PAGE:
If the antics in Washington D.C. are any indicator of the next government shutdown, now may be the time to take in the sights at The National Museum of the U.S. Air Force, or at least sometime before February 8. Here are five reasons you should visit soon.
An exhibit titled American Airmen Breaking Barriers Since 1947. Commemorating 70 Years of Air & Space Power through Art is on display just outside the Early Years Gallery. A variety of painting a drawing styles depict Air Force history.
Changes are coming to the World War II Gallery at the Museum. The Memphis Belle Exhibit will open on May 17, 2018 and other aircraft in the gallery are being moved to accommodate the famed heavy bomber that flew 25 missions over Europe.
Flight suits from World War I through the Cold War are on display in the hallway between the World War II Gallery and the Korean War Galleries. The evolution of the head gear itself reflects the importance of protecting the pilots from weather, lack of oxygen, extreme cold and violent combat. Flight helmets starting with leather and ending with hard shells and pressurized suits are on display.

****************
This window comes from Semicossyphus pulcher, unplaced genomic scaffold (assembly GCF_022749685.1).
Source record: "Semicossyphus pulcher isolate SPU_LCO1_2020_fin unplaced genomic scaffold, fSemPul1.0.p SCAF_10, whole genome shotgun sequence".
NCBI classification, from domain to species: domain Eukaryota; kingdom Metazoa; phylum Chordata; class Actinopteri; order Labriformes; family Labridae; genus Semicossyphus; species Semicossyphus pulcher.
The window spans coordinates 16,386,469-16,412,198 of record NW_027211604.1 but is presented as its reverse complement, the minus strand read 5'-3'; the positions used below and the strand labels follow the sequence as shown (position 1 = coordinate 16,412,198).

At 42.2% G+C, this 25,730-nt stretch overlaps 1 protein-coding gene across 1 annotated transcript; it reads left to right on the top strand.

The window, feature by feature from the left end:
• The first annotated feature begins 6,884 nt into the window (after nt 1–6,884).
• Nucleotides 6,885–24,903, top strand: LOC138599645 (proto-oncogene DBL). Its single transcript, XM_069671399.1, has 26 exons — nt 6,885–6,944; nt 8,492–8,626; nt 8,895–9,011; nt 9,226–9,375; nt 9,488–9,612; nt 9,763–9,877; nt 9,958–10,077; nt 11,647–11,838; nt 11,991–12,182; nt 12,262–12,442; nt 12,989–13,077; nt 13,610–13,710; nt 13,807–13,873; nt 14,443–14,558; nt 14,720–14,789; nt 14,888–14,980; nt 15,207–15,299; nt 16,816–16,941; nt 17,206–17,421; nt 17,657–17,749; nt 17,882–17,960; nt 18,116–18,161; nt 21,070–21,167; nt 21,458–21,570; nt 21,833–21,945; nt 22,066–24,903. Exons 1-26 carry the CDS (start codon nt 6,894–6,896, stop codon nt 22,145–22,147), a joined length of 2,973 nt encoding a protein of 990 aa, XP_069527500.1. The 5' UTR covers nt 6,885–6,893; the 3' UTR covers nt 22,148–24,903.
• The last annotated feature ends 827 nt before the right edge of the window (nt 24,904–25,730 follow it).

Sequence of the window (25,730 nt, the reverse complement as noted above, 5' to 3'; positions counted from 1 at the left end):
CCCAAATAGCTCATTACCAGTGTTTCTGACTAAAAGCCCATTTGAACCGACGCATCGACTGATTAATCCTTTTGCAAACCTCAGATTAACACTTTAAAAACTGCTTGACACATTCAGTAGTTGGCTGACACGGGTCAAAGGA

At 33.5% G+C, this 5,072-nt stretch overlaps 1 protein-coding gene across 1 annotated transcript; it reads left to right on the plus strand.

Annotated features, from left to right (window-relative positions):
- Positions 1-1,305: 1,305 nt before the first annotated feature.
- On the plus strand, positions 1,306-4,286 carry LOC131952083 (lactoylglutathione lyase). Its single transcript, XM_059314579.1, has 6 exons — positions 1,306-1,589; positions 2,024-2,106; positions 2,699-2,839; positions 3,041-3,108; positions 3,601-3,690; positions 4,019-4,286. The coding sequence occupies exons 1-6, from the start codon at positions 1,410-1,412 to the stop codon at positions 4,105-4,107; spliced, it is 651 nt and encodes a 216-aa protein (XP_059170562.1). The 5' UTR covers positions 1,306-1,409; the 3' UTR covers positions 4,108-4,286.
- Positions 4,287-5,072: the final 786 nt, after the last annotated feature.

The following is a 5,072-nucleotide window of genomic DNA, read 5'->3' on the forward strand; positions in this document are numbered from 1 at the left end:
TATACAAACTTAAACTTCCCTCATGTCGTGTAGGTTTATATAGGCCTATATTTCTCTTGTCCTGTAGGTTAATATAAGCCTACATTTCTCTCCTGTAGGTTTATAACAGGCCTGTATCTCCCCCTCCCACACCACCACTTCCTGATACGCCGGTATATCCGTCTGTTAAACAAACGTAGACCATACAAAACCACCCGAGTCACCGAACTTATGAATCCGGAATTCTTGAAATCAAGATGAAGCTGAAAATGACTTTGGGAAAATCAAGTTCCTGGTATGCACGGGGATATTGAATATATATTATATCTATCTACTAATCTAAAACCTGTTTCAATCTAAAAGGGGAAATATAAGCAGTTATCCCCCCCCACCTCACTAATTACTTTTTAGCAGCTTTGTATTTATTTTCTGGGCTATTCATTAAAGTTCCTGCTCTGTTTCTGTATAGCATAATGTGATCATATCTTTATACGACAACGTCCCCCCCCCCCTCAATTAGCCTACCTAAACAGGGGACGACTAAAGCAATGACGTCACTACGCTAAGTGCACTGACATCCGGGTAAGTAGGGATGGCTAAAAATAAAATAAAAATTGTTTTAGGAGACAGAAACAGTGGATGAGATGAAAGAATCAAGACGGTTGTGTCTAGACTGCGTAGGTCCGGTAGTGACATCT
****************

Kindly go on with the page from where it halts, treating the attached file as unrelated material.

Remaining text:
The Missile Gallery silo stands 140-feet tall between the Cold War Gallery and the Space Gallery and contains eight towering examples of ballistic missile history in the U.S. Air Force. With names like Thor, Jupiter, Titan, Minuteman and Peacekeeper, the projection of strength and brinksmanship in the Cold War can be found.
With more than 50 aircraft, missiles and engines, in the Research and Development Gallery, it’s a good bet that most modern U.S. military aircraft have some lineage from these test articles. Just a few weeks ago, aviation journalist Graham Warwick posted comments about the Northrop Tacit Blue technology demonstrator which is on display at the National Museum of the U.S. Air Force. This odd looking jet proved that a stealthy aircraft could have curved surfaces -- unlike the faceted surfaces of the F-117 Nighthawk.
The National Museum of the U.S. Air Force has free admission and parking and its warm inside. The Museum is open daily from 9:00am to 5:00pm. I found that the warmest places are the observation deck in the Missile Gallery and the Refueling Café located on the mezzanine between the Cold War Gallery and the fourth building.
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